I mentioned above, that measuring campaign results is important, ultimately though it is a must – When creating a new advertising campaign, advertisers need to know what works. Without analyzing results advertisers are flying blind! Test new ideas then build on campaign successes and failure, using a tool (Google Analytics) to help determine what is working and what is not.

Start with the basics and build a new AdWords campaign around success. The size of the campaign matters not if well thought out, so start today!

Does getting started with AdWords seem overwhelming or intimidating? Give us a call at 734-995-5000, we can help to get your campaigns set up or by offering ongoing campaign support.

 

Digital Advertising Assistance Needed?

Does someone need support for sagging kankles?

Digital Advertising

This example of digital advertising is a good reminder that before running ads, there are several key things to consider:

  1. How many characters are available in the title line?
  2. How many characters are available in the ad copy?
  3. How many lines of ad copy will be visible?
  4. How will my ad appear?
  5. What size image should I use?
It is also a good best practice to review of the ad before it goes live. Read the copy and how it flows, does it make sense to your intended target audience? In this case, we’d really like to know what an ankle bra is.

 

For more information on the specifics of Facebook advertising, be sure to read the Facebook Ad Guide. If you need help with your Facebook ads, Google ads or any digital advertising, please call us at 734-995-5000. 

When Advertising Fails

Apparently this bears repeating – KNOW your audience. This sign posted outside a contractor supply store that advertised an “Ex-wife sale” was taken down after drawing controversy. Is this an advertising win or fail?

Photo was taken from a Facebook post by Joe Rents & Contractors Supply employee Curtis Renner.

 

 

Facebook Changes Mobile Ad Management – NEW User Friendly Tool

Today Facebook announced the launch of a mobile ads manager that allows for greater management of accounts on the go. Need to pause or resume ad campaigns? Perhaps add to the daily budget or change when the ad is scheduled? These new Facebook changes in the Ads Manager will do all of that while allowing users to view insights and even respond to alerts.

The new Ads Managers (for users of the iOS and Android apps) will be rolled out globally in waves throughout the rest of the summer and will be available  through an Ads Manager bookmark within Facebook apps or on the Facebook mobile site.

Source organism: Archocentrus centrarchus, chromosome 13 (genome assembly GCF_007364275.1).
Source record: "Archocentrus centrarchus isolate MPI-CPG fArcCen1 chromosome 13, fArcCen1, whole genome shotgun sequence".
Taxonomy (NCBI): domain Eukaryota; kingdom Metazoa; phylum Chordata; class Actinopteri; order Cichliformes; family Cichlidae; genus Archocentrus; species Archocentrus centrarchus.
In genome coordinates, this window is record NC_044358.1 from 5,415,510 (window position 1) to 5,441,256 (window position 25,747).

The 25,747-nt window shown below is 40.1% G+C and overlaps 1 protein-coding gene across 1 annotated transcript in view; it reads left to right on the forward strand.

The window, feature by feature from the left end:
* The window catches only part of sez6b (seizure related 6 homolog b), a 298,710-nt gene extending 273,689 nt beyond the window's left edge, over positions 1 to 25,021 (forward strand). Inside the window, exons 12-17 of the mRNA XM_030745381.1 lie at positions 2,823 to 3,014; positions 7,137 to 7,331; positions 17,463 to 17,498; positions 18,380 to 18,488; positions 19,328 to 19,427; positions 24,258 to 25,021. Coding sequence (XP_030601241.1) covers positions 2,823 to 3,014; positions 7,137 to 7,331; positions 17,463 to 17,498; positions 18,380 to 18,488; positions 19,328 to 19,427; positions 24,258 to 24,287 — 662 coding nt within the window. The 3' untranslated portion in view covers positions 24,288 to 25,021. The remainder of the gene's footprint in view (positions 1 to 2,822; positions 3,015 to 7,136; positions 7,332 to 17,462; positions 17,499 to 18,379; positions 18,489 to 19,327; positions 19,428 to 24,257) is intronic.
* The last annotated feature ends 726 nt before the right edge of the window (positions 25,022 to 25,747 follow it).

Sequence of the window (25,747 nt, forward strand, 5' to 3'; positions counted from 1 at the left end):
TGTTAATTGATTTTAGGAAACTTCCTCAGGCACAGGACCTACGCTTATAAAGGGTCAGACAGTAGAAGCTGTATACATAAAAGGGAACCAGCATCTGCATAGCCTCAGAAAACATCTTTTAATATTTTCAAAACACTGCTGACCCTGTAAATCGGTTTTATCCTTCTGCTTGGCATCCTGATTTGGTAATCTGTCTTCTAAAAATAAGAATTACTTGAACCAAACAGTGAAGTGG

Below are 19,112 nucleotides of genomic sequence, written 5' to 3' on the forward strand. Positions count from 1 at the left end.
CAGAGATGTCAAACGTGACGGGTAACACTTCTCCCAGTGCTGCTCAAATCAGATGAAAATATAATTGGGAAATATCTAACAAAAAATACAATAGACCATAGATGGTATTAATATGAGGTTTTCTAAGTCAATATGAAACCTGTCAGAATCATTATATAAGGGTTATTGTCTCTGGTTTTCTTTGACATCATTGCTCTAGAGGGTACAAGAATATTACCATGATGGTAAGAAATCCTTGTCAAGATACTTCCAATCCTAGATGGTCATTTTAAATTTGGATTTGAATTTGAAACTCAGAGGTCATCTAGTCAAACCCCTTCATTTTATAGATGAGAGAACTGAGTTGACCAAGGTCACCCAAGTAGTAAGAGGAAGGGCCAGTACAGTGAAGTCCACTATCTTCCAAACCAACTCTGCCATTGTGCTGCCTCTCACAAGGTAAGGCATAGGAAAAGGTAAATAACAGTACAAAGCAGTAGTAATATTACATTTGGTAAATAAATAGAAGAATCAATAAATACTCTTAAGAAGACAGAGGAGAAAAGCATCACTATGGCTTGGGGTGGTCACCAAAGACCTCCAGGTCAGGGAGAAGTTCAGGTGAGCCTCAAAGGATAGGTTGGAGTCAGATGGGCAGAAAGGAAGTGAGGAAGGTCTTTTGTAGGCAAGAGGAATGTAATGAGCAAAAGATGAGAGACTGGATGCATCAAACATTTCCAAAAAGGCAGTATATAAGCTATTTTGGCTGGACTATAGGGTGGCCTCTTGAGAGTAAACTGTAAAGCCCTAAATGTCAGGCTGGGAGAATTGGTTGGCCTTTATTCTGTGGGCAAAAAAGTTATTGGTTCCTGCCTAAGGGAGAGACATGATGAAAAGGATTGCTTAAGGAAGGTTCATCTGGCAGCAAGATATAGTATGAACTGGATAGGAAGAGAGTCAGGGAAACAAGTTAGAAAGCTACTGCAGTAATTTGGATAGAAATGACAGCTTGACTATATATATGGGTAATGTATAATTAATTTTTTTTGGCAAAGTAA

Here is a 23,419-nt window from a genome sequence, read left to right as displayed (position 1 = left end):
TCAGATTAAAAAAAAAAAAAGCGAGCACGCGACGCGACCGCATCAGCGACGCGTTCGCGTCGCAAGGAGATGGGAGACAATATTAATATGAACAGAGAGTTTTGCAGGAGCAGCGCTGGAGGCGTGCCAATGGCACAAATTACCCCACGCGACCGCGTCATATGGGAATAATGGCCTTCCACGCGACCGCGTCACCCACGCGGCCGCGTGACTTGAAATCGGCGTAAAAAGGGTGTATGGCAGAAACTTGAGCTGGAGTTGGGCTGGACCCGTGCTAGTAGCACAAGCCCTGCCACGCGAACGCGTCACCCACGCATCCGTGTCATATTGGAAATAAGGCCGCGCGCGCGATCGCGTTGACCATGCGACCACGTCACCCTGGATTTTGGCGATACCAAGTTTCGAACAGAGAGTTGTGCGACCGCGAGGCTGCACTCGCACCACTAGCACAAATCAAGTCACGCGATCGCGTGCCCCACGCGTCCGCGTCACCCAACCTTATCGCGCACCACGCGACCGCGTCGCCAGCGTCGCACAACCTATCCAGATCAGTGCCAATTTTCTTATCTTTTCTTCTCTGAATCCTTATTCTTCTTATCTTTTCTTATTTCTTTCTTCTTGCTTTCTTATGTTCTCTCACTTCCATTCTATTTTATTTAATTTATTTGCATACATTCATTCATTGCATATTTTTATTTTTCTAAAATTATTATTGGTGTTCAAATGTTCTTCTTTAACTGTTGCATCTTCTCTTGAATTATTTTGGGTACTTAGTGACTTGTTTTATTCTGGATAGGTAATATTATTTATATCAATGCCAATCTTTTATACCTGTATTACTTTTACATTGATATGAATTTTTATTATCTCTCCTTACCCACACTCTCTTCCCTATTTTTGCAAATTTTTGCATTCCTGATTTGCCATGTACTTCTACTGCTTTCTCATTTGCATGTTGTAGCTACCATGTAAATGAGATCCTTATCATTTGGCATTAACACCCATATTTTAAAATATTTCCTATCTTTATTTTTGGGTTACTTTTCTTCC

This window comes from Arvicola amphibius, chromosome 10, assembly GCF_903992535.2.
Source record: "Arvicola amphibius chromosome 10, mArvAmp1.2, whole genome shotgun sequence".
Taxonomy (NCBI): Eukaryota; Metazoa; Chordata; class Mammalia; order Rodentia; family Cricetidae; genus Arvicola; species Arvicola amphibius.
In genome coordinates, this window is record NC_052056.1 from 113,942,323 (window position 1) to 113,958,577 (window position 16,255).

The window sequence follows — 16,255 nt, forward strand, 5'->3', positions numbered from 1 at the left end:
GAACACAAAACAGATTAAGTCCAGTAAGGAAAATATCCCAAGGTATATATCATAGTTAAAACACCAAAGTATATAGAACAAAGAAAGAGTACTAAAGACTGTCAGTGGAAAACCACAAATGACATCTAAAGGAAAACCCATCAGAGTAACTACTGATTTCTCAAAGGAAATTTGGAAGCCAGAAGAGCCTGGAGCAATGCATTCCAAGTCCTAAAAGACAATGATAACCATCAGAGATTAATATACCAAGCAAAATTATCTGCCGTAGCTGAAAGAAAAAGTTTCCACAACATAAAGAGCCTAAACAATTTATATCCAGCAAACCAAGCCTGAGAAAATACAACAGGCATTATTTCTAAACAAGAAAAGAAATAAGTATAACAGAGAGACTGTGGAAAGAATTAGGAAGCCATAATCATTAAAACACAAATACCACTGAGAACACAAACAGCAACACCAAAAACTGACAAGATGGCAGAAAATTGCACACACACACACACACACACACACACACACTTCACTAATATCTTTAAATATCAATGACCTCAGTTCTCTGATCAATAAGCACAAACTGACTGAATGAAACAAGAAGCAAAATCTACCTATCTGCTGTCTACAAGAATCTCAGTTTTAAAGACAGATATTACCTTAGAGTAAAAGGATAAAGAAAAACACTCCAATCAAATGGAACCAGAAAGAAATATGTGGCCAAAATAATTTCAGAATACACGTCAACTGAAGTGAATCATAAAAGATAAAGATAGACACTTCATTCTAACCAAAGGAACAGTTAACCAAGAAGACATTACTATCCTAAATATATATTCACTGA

Need help getting started in using Facebook ads? Can’t keep up with how quickly Facebook changes? Give us a call at 734.995.5000.

Know Your Audience: Advertising Fail

A competitor of one of our clients recently ran this billboard in a nearby market.

Yes, it’s funny (to some). Yes, it probably gets your attention. Many people I’ve shown it to outside the advertising and marketing world found it funny and some even called it “effective”.

But in my holistic view of marketing, this ad was an epic fail.

First, one of the key things I recommend is to understand your target market. And in plastic surgery, that market is females 30-54. While some in this demographic may appreciate the humor, the majority will likely not. Especially if they already have self-image issues that are causing them to consider a surgical solution.

In this era of social media, one has to consider issues like this with an even more watchful eye. After this billboard went live, social media completely lit up with negative comments and outrage. And as a result, the ad was taken down after only a couple of days.

The secondary issue is brand consistency. If you’re going to choose this path for your brand, you can’t dabble. Again, consider your target market. Are your prospects going to seriously consider what can be significant surgery (and expense – remember, these procedures usually aren’t covered by insurance) with a flip, smart-ass practice? I doubt it very much.

Don’t mistake my comments for advocating boring creative – I truly believe that impactful creative is a HUGE factor in a successful campaign. But there’s a line. And that line changes depending on your target market. Amuse them. Grab their attention. Make them remember you. But don’t offend them.

-Sean-